All types of arthritis include cartilage wearing down between bones and subsequent inflammation. Post-traumatic arthritis is a precursor to osteoarthritis, a degenerative disease that occurs with age. If chronic conditions begin early on due to injury, the result may be joint replacement or other surgery. Physical therapy and proper treatment of an ankle sprain can prevent excess loss of stability or the need for surgery.

Treatment for an Ankle Sprain

If you suspect an ankle sprain of any kind, it is important to have it diagnosed and treated as soon as possible. Your doctor may recommend the R.I.C.E. protocol, which stands for “rest, ice, compression, elevation” in a cycle for the first couple of days following a sprain. After that, physical therapy exercises may be used to restore stability and recover the ligaments that were injured.

Physical Therapy Exercises for Ankle Stabilization

Your physical therapist will use a number of exercises to stabilize your ankle and help the ligaments heal after a sprain. The ankle works in conjunction with many different muscles, joints, tendons, ligaments, and bones in the leg and foot. A kinetic chain refers to the way these components affect each other while they move. Open chain exercises involve the foot being able to move freely, like how the lower leg swings up while using a leg curl machine. Closed chain exercises involve the foot in a stationary position. Lunges, squats, and push-ups are examples of closed chain exercises. Some common strengthening and stabilizing exercises include:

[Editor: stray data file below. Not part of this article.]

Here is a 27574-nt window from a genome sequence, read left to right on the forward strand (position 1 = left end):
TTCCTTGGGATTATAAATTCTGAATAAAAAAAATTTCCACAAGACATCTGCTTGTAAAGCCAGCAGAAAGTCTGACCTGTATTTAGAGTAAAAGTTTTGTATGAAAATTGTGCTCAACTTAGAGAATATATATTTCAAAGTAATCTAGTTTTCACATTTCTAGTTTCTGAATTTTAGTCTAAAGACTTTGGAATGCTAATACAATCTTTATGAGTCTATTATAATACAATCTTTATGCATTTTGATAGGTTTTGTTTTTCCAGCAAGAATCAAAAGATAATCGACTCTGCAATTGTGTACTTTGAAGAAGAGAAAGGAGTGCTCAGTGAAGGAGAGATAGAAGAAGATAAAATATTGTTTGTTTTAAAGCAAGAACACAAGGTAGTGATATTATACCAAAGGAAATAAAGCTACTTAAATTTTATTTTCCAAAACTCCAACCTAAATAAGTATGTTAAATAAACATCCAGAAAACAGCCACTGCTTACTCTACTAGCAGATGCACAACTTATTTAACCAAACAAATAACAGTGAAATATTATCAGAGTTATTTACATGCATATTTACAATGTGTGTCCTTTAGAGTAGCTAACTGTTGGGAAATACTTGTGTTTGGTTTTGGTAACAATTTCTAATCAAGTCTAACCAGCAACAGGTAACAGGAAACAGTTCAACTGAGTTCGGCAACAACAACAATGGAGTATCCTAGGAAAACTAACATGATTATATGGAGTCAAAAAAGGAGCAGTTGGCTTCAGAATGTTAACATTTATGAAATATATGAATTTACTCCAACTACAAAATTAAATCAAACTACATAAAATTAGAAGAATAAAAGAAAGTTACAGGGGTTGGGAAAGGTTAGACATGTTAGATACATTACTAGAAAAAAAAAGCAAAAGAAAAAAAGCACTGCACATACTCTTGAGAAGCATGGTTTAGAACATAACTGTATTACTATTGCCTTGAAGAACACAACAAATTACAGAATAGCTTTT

• Using the toes to trace the alphabet engages all the muscles of the ankle without bearing weight on injured ligaments. It is a common rehabilitation exercise that can be done early on after an injury.
  • Heel raises can be done when the injury has had more time to heal. While standing at a bar or counter that you can hold onto, lift heels slowly and then lower slowly. Doing this exercise slowly is important because this allows control and stability to develop again.
  • A resistance band can be utilized to allow strength and stability to use without bearing too much weight on injured ankle. Starting with a light resistance, loop the foot into the band and press the toes against it. Pull up with the hands and flex the foot forward and then back slowly and with control.

Braces and Bearing Weight

When you’re cleared to begin bearing weight on your injured ankle, a compression sock, ace bandage, or other stabilizing brace may be used during athletic activity to add some stability while rehabilitation is ongoing. These assistive devices allow you to move and exercise an injured ankle with less risk of further injury. Ask your doctor if physical therapy would be helpful so that a professional can help you make sure that you’re doing your exercises correctly and safely. With proper treatment, ankle stabilization and rehabilitation after a sprain is possible. If you are seeking physical therapy services, or have questions about your ankle, call and speak to one of our doctors at 570-208-2787 or e-mail us at cawleyptfrank@gmail.comWe’d love to help!